“Every model is wrong, but some are useful”— George Box

In an effort to better understand the distribution of single-cell RNAseq counts,
I dived a bit deeper into the negative binomial distribution in the context of `R`

. I am by no means an
expert in statistics and writing this post is for myself to better understand it.

### what is a negative binomial distribution

I will quote from wiki:

Suppose there is a sequence of independent Bernoulli trials. Thus, each trial has two potential outcomes called “success” and “failure”. In each trial the probability of success is p and of failure is (1 − p). We are observing this sequence until a predefined number r of failures have occurred. Then the random number of successes we have seen, X, will have the negative binomial (or Pascal) distribution:

\[X\sim \mathrm {NB} (r,\,p)\]

The probability mass function of the negative binomial distribution is:

\[{\displaystyle f(k;r,p)\equiv \Pr(X=k)={\binom {k+r-1}{k}}(1-p)^{r}p^{k}}\]

Sometimes the distribution is parameterized in terms of its mean \(\mu\) and variance \(\sigma\) :

\[{\displaystyle {\begin{aligned}&p={\frac {\sigma ^{2}-\mu }{\sigma ^{2}}},\\[6pt]&r={\frac {\mu ^{2}}{\sigma ^{2}-\mu }},\\[3pt]&\Pr(X=k)={k+{\frac {\mu ^{2}}{\sigma ^{2}-\mu }}-1 \choose k}\left({\frac {\sigma ^{2}-\mu }{\sigma ^{2}}}\right)^{k}\left({\frac {\mu }{\sigma ^{2}}}\right)^{\mu ^{2}/(\sigma ^{2}-\mu )}.\end{aligned}}}\]

Let’s see how it is implemented in `R`

:

Open the help page `?rnbinom`

`rnbinom(n, size, prob, mu)`

\[{\displaystyle f(x;n,p)\equiv \Pr(X=x)={\binom {n+x-1}{n-1}}(1-p)^{x}p^{n}}\]

**This represents the number of failures which occur in a sequence of Bernoulli trials before a target number of successes (n) is reached.** The mean is μ = n(1-p)/p and variance n(1-p)/p^2.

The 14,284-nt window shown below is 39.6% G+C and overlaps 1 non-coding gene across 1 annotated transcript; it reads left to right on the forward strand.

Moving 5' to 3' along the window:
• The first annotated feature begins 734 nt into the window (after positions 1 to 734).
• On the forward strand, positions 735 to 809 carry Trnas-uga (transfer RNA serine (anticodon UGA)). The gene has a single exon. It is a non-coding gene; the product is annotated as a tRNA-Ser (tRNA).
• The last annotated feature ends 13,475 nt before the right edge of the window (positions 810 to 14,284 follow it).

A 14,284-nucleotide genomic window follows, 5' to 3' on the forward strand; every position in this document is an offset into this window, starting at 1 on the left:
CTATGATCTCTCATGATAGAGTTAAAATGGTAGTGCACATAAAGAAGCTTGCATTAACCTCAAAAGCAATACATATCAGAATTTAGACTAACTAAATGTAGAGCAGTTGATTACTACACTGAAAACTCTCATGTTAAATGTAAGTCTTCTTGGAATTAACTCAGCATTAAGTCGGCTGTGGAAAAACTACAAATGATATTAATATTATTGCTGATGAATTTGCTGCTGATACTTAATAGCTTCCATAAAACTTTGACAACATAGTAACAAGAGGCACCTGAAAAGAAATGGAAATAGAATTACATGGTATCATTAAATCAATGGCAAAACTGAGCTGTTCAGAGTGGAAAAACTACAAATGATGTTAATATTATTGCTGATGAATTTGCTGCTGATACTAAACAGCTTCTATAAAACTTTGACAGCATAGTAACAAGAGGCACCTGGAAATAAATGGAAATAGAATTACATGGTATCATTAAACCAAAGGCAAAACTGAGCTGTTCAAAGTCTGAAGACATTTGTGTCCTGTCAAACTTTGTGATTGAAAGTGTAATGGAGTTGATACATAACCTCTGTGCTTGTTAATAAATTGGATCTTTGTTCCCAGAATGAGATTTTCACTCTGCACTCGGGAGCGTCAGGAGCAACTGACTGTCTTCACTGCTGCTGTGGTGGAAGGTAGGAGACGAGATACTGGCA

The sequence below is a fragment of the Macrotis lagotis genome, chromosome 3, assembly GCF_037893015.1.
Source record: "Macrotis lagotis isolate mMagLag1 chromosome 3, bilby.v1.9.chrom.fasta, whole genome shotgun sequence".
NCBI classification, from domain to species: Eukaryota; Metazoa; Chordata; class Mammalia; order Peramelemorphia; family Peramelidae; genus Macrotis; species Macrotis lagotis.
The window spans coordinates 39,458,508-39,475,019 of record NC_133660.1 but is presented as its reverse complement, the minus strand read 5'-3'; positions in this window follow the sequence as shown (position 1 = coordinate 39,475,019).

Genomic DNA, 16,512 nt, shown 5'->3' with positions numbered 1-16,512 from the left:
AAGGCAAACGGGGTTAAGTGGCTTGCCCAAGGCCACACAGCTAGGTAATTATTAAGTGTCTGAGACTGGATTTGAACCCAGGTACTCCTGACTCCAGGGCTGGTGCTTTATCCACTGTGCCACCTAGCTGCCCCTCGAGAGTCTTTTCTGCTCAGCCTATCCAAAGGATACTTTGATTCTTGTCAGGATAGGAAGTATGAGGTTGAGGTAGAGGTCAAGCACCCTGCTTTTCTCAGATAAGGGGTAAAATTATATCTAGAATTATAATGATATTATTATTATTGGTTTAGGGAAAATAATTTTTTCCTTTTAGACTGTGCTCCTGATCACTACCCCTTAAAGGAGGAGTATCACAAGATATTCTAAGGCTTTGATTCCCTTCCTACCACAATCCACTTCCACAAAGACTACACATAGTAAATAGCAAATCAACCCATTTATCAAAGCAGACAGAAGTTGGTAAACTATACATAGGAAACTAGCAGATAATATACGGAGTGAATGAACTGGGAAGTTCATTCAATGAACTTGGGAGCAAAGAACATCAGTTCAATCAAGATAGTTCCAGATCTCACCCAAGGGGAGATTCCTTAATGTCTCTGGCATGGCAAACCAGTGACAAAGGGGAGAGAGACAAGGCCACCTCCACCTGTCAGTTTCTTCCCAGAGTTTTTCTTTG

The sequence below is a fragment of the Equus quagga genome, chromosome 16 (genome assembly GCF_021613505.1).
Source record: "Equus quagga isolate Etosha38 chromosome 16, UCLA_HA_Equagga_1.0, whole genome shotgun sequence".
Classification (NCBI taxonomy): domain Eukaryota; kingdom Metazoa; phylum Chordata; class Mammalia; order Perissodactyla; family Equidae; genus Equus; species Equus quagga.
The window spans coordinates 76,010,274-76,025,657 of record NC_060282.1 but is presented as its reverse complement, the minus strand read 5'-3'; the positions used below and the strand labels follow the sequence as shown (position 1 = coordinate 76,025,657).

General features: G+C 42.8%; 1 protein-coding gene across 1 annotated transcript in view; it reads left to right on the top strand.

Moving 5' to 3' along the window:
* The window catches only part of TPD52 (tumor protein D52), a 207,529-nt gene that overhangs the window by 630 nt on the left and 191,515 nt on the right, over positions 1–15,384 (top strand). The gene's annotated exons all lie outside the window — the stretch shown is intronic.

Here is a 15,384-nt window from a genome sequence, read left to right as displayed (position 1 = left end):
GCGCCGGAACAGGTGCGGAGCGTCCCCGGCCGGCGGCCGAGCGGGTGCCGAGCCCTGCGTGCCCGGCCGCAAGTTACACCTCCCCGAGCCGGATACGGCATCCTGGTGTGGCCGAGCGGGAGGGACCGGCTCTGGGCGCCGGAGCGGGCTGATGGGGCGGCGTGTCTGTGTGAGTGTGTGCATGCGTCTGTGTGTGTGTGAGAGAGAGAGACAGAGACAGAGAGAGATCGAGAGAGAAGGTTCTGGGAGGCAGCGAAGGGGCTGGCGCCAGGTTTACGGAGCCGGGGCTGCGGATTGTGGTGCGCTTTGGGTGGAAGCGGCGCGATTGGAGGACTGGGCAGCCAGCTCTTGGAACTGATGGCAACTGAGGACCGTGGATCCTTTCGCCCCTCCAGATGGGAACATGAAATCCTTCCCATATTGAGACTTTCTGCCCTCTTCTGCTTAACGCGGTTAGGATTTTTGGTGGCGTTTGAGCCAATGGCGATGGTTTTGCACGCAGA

Notice the difference from the definition from wiki above.

size

target for number of successful trials, or dispersion parameter (the shape parameter of the gamma mixing distribution). Must be strictly positive, need not be integer.

This is the n in the formula.

prob

probability of success in each trial. 0 < prob <= 1.

This is the p in the formula.

mu alternative parametrization via mean: see ‘Details’.

Details:

An alternative parametrization (often used in ecology) is by the mean mu (see above), and size, the dispersion parameter, where prob = size/(size+mu). The variance is mu + mu^2/size in this parametrization.

It is a bit confusing since we can define it in different ways. We can verify it by ourselves.

Suppose we do independent Bernoulli trails 10 times, with a success probability of 0.4, what’s the probability we see 4 failures before the 6th success?

```
## this is the total number of failures, the random variable X
x<- 4
p<- 0.4
## size, the number of successful trials we are targeting
size <- 10 - x
dnbinom(x= x, size = size, prob = p)
```

`## [1] 0.06688604`

one possible outcome is:

SSSSSFFFFS

The last trail has to be a success.

```
## this is the same as
choose(size + x -1, size-1) * p^(size) * (1-p)^x
```

`## [1] 0.06688604`

```
## and
choose(size + x -1, x) * p^(size) * (1-p)^x
```

`## [1] 0.06688604`

we can simulate the negative binomial distribution counts by

```
library(tidyverse)
rnbinom(10000, size = size, prob =p) %>%
enframe(name = "seq", value = "num") %>%
ggplot(aes(x = num)) +
geom_histogram(col="white", bins = 30) +
geom_vline(xintercept = x, linetype = 2, col= "red")
```

`mean(rnbinom(10000, size = size, prob =p) == x)`

`## [1] 0.0664`

We see it is close to the exact probability.

An alternative parametrization (often used in ecology) is by the mean mu (see above), and size, the dispersion parameter, where prob = size/(size+mu). The variance is mu + mu^2/size in this parametrization.

\[X\sim \mathrm {NB} (\mu,\,\sigma)\]

```
mu<- size/p - size
mu
```

`## [1] 9`

```
variance<- mu + mu^2/size
variance
```

`## [1] 22.5`

`dnbinom(x= x, size = size, mu = mu)`

`## [1] 0.06688604`

We see it is the same result.

with

\[{\displaystyle f(x;n,p)\equiv \Pr(X=x)={\binom {n+x-1}{n-1}}(1-p)^{x}p^{n}}\] we can calculate the probablity when x = 0 i.e. the probability that we see a 0 count in RNAseq data.

\[{\displaystyle\Pr(X=0)=p^{n}}\]

and we know prob = size/(size+mu)

The size or \(\phi\) is dispersion parameter in gamma distribution (the shape parameter of the gamma mixing distribution). let’s replace the p using \(\phi\):

\[\Pr(X=0) = \left(\frac{\phi} {\mu + \phi}\right)^{\phi}\]

The variance is:

\[Var = \mu + \frac {\mu^2}{\phi}\]